By 1938, the purges shifted focus to the former leaders of the Right Opposition.

While Tomsky had committed suicide, Bukharin and Rykov were accursed of forming a “Trotskyite-Rightist Bloc”, which they both confessed to.

This was probably fake, and their real crime was to criticize the Five-Year Plans, which Bukharin, a champion of the NEP, often did.

In 1937, the purges shifted focus to deal with accusations of wrecking and sabotage in industry.

Party officials such as Radek and Rytakov were accursed of working for Trotsky and other foreign governments to undermine the Soviet economy.

Their real crime was probably criticizing the Five Year Plans

During 1935-1936, there were a wave of denunciations and arrests of the supporters of the Left Opposition, who were still at large.

Party members were advised to be vigilant against “enemies of the state in all their disguises.”

This led to a series of show trials that included the leaders of the Left Opposition, Zinoviev and Kamenev in August 1936.

They were accursed of working as Trotsky’s agents to undermine the Soviet state.

With severe pressure from the NKVD, they implicated others in the conspiracy, such as Trotsky, Bukarin and Rykov.

The event which triggered the Great Purges began with the murder of Kirov in 1934.  

Opposition to Stalin’s first Five-Year Plan and collectivization had began with the Right Opposition in 1928, but they had been defeated in 1929. Yet, with collectivization causing unrest in the countryside, their view of avoiding confrontation with the peasantry surfaced again in 1932. Thus, a call for a more conciliatory approach was put forth in the Politburo, possibly by Kirov, which posed a threat to Stalin’s economic policies. Stalin may also have mistrusted Kirov because of his popularity in the party as Leningrad’s party leader and because his supporters was former the ones which supported the Left Opposition. Thus, the murder of Kirov was likely carried out by Stalin’s orders, but it is certain that the NKVD did all they can to help the assassin. The official explanation was that Kirov’s assassin was a member of the Left Opposition. Both Zinoviev and Kamenev were arrested and sentenced to long term imprisonment as a result. This became a pattern after a while, where one person was arrested, and then other people were implicated and also arrested, usually on trumped-up charges.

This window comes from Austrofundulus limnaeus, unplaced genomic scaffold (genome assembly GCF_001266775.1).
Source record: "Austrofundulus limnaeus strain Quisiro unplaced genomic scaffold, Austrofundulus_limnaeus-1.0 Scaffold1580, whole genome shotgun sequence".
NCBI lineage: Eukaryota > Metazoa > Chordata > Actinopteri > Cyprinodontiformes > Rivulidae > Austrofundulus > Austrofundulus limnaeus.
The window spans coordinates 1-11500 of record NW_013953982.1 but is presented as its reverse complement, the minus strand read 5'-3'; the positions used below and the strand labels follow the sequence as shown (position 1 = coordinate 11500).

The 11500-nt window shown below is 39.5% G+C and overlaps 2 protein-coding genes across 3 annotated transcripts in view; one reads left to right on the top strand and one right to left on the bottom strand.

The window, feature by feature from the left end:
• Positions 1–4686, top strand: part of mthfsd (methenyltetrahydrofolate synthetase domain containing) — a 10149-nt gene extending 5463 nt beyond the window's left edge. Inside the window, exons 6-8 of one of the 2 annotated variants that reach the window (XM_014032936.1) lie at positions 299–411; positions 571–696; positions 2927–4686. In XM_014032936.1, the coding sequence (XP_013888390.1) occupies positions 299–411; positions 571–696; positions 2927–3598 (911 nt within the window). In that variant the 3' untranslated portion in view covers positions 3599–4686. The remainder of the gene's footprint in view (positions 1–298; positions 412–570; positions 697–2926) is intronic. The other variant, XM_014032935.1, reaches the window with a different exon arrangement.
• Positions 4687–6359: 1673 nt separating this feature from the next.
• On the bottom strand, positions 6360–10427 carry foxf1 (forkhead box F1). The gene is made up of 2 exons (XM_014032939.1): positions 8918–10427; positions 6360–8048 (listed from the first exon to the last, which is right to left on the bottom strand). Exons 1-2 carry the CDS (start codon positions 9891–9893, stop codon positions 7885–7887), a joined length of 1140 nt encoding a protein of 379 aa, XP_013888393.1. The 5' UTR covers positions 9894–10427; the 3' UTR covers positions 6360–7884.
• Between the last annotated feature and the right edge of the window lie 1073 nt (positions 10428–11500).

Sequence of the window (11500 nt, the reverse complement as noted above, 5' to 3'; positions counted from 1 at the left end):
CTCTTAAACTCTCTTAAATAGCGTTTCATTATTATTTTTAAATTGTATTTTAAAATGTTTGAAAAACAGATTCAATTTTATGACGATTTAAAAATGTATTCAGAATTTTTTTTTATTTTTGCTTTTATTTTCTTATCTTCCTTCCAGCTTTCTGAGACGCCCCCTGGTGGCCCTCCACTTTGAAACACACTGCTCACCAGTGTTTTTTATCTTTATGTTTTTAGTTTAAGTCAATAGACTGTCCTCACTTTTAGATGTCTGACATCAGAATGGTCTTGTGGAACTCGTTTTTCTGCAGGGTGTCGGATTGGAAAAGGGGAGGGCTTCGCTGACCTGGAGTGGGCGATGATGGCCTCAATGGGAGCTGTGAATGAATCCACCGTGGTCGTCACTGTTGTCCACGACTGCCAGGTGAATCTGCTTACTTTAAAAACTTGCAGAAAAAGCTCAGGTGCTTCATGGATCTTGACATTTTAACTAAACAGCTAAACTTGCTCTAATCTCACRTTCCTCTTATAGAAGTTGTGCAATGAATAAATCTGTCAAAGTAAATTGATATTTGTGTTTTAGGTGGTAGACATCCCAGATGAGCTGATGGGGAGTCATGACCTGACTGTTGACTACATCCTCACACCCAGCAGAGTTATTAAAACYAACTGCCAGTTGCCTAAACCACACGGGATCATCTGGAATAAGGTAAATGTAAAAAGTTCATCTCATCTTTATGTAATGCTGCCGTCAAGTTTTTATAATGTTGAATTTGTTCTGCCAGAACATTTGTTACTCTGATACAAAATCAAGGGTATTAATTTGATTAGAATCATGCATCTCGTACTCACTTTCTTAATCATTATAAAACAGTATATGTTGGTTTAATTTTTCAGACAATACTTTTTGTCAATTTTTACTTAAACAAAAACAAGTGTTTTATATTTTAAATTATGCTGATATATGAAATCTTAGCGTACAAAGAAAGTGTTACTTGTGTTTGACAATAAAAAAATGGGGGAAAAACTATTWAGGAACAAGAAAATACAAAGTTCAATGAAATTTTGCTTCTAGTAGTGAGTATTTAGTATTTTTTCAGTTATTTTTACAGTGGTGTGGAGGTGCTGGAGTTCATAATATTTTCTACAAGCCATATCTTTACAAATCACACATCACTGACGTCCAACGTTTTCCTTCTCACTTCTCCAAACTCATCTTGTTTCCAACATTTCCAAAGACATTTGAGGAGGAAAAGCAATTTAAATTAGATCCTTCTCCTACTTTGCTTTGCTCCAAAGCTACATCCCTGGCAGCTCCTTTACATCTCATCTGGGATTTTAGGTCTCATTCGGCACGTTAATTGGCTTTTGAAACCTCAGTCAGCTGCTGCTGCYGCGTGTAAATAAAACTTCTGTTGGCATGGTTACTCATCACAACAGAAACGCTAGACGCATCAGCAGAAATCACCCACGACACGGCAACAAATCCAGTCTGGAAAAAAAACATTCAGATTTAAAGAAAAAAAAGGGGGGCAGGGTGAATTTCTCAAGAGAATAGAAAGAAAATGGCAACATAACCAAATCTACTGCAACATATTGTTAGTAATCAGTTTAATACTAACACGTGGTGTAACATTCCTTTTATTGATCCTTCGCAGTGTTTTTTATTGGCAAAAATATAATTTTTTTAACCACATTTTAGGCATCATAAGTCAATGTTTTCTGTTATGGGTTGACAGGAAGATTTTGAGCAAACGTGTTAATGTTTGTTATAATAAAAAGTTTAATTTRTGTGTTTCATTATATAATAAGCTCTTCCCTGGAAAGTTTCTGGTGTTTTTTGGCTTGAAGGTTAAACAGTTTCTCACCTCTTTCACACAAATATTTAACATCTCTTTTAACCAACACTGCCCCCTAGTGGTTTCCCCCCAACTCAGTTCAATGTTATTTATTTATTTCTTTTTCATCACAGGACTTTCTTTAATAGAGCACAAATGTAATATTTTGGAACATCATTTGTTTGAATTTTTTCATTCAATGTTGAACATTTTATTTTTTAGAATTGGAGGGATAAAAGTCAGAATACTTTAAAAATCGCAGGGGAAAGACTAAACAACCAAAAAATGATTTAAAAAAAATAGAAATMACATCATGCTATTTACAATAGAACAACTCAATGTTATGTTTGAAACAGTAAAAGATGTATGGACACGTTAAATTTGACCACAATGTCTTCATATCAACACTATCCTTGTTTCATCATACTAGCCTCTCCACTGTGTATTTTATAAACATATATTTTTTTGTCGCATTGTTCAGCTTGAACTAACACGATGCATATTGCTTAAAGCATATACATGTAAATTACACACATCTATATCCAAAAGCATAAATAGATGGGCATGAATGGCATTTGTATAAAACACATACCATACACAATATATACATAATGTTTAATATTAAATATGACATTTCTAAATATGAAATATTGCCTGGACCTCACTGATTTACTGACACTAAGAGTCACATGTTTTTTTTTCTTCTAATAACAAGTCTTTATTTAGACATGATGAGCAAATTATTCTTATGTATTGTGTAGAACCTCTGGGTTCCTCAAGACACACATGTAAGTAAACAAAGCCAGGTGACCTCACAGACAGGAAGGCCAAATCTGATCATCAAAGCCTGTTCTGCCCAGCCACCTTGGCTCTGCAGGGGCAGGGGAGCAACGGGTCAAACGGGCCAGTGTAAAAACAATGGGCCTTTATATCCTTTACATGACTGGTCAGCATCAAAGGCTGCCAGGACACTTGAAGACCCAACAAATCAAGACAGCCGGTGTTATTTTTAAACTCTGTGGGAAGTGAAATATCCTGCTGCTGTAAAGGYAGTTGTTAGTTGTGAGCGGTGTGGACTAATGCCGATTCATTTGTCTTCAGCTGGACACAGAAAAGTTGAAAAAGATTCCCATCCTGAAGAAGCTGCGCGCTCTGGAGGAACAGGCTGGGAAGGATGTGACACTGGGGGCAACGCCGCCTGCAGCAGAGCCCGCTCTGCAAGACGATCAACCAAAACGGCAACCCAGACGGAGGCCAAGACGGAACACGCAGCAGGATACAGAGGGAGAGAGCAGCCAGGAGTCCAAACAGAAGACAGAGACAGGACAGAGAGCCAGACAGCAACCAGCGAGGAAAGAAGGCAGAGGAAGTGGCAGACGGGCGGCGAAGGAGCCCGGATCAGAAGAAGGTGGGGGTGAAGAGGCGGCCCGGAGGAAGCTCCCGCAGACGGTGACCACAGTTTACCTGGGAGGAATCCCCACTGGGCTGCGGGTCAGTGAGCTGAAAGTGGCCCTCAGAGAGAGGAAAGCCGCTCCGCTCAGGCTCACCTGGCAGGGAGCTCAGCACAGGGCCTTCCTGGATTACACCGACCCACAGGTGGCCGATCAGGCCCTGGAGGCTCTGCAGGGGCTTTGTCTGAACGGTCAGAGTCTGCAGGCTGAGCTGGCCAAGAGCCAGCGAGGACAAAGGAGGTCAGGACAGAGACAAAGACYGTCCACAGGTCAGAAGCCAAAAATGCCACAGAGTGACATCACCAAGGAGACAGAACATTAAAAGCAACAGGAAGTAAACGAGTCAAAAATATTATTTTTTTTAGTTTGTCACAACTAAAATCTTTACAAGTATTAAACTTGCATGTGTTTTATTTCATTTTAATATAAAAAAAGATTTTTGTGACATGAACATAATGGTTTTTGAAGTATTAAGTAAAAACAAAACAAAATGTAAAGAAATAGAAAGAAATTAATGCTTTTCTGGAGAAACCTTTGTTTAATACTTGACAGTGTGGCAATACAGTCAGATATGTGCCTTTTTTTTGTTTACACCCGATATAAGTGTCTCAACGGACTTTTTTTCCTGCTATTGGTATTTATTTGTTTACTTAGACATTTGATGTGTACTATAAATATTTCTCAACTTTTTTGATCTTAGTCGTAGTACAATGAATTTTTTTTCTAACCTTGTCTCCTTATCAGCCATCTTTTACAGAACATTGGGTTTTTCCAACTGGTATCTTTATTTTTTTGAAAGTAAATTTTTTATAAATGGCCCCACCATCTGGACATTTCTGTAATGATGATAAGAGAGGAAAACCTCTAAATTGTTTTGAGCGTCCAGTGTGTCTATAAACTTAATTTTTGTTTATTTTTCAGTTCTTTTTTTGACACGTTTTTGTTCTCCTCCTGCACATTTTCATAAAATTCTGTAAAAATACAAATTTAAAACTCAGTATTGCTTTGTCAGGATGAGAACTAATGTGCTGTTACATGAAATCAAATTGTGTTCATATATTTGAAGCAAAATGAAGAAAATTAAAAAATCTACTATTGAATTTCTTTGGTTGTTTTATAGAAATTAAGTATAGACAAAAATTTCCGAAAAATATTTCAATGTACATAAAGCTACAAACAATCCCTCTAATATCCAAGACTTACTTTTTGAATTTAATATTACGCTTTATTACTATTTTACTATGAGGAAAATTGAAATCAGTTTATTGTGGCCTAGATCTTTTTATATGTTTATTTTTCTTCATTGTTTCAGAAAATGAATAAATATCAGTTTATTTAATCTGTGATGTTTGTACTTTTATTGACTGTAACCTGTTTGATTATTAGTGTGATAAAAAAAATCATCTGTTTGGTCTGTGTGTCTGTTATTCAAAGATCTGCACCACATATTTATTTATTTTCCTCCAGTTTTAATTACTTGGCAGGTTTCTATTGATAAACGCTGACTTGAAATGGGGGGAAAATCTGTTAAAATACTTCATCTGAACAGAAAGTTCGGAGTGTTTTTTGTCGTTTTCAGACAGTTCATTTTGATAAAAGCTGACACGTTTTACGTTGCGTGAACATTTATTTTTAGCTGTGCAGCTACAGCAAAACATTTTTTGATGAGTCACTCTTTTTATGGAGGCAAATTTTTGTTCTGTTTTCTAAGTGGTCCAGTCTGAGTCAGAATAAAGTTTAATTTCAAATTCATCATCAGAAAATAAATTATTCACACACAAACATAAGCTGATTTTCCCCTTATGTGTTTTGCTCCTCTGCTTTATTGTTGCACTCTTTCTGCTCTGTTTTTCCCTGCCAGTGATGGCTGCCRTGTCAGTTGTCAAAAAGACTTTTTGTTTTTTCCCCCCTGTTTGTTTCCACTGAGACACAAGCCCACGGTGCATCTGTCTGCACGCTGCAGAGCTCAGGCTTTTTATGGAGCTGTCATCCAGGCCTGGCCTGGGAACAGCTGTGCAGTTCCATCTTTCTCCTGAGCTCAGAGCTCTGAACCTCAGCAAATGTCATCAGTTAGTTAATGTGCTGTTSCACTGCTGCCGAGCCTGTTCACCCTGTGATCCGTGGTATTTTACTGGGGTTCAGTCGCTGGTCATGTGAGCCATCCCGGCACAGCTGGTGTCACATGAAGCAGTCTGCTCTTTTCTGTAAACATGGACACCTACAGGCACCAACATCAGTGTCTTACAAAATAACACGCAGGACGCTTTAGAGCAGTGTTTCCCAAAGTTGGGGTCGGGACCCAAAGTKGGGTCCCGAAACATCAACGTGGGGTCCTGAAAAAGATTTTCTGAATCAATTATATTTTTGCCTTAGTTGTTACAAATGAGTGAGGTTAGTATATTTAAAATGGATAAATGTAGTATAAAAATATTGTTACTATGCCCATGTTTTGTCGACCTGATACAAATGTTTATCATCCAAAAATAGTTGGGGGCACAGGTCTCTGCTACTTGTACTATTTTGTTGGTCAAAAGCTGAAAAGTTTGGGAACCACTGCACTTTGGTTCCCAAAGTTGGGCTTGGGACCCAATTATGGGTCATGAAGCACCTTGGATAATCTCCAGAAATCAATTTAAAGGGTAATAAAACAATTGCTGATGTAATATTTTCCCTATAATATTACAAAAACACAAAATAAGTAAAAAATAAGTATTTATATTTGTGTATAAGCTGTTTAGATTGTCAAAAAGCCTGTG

Thus, the murder of Kirov was the event which prompted the purging of large sections of the Communist Party.

The Great Purges of the 1936-1939 period were a wave of terror brought upon the Soviet Union by Stalin and his supporters in order to eliminate his enemies.  The targets were so-called enemies of states and accursed of crimes which, more often than not, they could never possibly have committed.

 

The Apparatus

By the early 1934, an extensive state machinery of terror was in place.  There was a Party Secretariat which collected information Soviet citizens and officials.  The secret police, known as the OGPU until 1934, and the NKVD afterwards were involved in the surveillance and running of the labour camps.